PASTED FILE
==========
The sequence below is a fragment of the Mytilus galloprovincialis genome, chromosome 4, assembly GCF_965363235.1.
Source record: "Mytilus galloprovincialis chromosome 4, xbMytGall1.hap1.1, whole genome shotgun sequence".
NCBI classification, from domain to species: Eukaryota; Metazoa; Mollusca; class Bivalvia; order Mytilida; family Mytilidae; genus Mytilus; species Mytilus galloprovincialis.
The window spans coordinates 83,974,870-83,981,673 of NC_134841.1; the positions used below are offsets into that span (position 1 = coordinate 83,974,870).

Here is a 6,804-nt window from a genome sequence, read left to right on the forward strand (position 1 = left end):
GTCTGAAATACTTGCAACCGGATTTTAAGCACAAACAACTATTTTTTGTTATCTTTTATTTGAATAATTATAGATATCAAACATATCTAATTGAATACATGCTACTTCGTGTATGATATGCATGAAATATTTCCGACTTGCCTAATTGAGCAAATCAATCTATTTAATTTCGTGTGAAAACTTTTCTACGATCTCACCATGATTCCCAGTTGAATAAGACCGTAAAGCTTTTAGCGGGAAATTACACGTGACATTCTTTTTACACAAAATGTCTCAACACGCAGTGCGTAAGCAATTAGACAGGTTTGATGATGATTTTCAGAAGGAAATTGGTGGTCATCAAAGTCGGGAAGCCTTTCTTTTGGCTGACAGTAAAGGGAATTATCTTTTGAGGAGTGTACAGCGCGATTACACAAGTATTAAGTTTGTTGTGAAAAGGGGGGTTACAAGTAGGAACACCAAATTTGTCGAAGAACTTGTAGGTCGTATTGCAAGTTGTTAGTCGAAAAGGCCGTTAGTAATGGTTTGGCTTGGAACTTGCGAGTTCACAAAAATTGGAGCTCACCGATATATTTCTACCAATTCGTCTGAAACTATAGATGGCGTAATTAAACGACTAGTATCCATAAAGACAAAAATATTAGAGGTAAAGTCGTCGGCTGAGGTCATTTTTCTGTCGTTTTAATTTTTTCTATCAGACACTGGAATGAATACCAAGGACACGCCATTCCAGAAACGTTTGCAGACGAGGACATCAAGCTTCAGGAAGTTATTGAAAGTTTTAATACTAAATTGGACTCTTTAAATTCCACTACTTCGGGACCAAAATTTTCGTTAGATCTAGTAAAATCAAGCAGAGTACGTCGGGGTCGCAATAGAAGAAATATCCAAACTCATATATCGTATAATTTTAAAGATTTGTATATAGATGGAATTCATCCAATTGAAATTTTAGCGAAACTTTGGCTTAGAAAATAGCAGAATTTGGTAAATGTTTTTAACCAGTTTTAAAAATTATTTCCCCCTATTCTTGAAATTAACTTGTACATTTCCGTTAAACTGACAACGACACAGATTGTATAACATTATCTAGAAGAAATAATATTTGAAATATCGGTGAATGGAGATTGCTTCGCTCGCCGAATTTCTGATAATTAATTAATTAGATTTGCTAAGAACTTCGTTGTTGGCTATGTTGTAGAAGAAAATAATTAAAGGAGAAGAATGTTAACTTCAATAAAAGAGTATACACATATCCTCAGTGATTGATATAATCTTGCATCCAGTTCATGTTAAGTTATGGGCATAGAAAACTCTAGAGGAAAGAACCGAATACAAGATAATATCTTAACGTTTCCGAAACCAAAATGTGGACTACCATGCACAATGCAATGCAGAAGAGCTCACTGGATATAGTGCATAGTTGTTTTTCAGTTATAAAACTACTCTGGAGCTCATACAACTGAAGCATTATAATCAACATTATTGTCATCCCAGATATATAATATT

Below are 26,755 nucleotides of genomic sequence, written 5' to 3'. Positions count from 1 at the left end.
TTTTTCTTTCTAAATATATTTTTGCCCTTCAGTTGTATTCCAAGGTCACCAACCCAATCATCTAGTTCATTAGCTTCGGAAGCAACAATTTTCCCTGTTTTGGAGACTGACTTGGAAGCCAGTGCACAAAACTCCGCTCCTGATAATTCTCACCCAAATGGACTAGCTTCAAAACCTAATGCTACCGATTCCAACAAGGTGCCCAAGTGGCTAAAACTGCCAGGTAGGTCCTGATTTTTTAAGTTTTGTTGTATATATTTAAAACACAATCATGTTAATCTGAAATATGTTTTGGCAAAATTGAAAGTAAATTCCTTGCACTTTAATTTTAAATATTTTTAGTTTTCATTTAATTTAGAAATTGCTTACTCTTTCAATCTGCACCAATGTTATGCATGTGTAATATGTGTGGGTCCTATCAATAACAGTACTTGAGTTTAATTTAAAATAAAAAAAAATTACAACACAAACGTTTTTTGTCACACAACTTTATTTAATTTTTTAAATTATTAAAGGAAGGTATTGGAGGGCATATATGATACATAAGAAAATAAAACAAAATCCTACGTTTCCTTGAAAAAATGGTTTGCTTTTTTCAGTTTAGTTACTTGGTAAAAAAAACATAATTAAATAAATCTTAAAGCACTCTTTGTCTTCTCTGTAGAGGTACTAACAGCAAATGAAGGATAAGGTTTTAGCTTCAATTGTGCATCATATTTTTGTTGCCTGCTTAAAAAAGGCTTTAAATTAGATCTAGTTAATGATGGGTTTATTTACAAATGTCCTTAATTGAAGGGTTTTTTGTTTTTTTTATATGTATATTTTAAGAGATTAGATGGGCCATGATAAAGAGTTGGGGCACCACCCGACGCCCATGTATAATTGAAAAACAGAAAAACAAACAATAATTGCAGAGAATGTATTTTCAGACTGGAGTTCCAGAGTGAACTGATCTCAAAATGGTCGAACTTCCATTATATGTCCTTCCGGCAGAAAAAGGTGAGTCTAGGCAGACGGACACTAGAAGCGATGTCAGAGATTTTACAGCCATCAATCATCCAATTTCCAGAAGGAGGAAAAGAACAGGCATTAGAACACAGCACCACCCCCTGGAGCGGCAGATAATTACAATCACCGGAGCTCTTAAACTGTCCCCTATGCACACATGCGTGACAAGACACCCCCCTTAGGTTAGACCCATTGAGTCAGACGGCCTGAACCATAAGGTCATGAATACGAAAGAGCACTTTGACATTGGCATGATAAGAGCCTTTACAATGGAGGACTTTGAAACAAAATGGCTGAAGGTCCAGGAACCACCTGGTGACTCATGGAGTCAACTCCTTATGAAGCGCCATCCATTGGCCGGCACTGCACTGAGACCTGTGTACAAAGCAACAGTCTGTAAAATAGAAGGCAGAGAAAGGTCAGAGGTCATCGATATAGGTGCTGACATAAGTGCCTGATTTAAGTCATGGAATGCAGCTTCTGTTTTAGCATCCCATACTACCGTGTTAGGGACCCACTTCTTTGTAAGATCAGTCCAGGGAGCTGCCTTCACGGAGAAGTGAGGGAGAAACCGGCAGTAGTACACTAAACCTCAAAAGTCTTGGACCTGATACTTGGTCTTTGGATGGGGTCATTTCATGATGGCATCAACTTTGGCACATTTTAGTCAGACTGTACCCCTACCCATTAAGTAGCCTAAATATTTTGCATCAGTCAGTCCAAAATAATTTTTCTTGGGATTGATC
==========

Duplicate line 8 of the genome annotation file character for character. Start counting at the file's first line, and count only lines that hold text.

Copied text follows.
TTTTTCTTTCTAAATATATTTTTGCCCTTCAGTTGTATTCCAAGGTCACCAACCCAATCATCTAGTTCATTAGCTTCGGAAGCAACAATTTTCCCTGTTTTGGAGACTGACTTGGAAGCCAGTGCACAAAACTCCGCTCCTGATAATTCTCACCCAAATGGACTAGCTTCAAAACCTAATGCTACCGATTCCAACAAGGTGCCCAAGTGGCTAAAACTGCCAGGTAGGTCCTGATTTTTTAAGTTTTGTTGTATATATTTAAAACACAATCATGTTAATCTGAAATATGTTTTGGCAAAATTGAAAGTAAATTCCTTGCACTTTAATTTTAAATATTTTTAGTTTTCATTTAATTTAGAAATTGCTTACTCTTTCAATCTGCACCAATGTTATGCATGTGTAATATGTGTGGGTCCTATCAATAACAGTACTTGAGTTTAATTTAAAATAAAAAAAAATTACAACACAAACGTTTTTTGTCACACAACTTTATTTAATTTTTTAAATTATTAAAGGAAGGTATTGGAGGGCATATATGATACATAAGAAAATAAAACAAAATCCTACGTTTCCTTGAAAAAATGGTTTGCTTTTTTCAGTTTAGTTACTTGGTAAAAAAAACATAATTAAATAAATCTTAAAGCACTCTTTGTCTTCTCTGTAGAGGTACTAACAGCAAATGAAGGATAAGGTTTTAGCTTCAATTGTGCATCATATTTTTGTTGCCTGCTTAAAAAAGGCTTTAAATTAGATCTAGTTAATGATGGGTTTATTTACAAATGTCCTTAATTGAAGGGTTTTTTGTTTTTTTTATATGTATATTTTAAGAGATTAGATGGGCCATGATAAAGAGTTGGGGCACCACCCGACGCCCATGTATAATTGAAAAACAGAAAAACAAACAATAATTGCAGAGAATGTATTTTCAGACTGGAGTTCCAGAGTGAACTGATCTCAAAATGGTCGAACTTCCATTATATGTCCTTCCGGCAGAAAAAGGTGAGTCTAGGCAGACGGACACTAGAAGCGATGTCAGAGATTTTACAGCCATCAATCATCCAATTTCCAGAAGGAGGAAAAGAACAGGCATTAGAACACAGCACCACCCCCTGGAGCGGCAGATAATTACAATCACCGGAGCTCTTAAACTGTCCCCTATGCACACATGCGTGACAAGACACCCCCCTTAGGTTAGACCCATTGAGTCAGACGGCCTGAACCATAAGGTCATGAATACGAAAGAGCACTTTGACATTGGCATGATAAGAGCCTTTACAATGGAGGACTTTGAAACAAAATGGCTGAAGGTCCAGGAACCACCTGGTGACTCATGGAGTCAACTCCTTATGAAGCGCCATCCATTGGCCGGCACTGCACTGAGACCTGTGTACAAAGCAACAGTCTGTAAAATAGAAGGCAGAGAAAGGTCAGAGGTCATCGATATAGGTGCTGACATAAGTGCCTGATTTAAGTCATGGAATGCAGCTTCTGTTTTAGCATCCCATACTACCGTGTTAGGGACCCACTTCTTTGTAAGATCAGTCCAGGGAGCTGCCTTCACGGAGAAGTGAGGGAGAAACCGGCAGTAGTACACTAAACCTCAAAAGTCTTGGACCTGATACTTGGTCTTTGGATGGGGTCATTTCATGATGGCATCAACTTTGGCACATTTTAGTCAGACTGTACCCCTACCCATTAAGTAGCCTAAATATTTTGCATCAGTCAGTCCAAAATAATTTTTCTTGGGATTGATC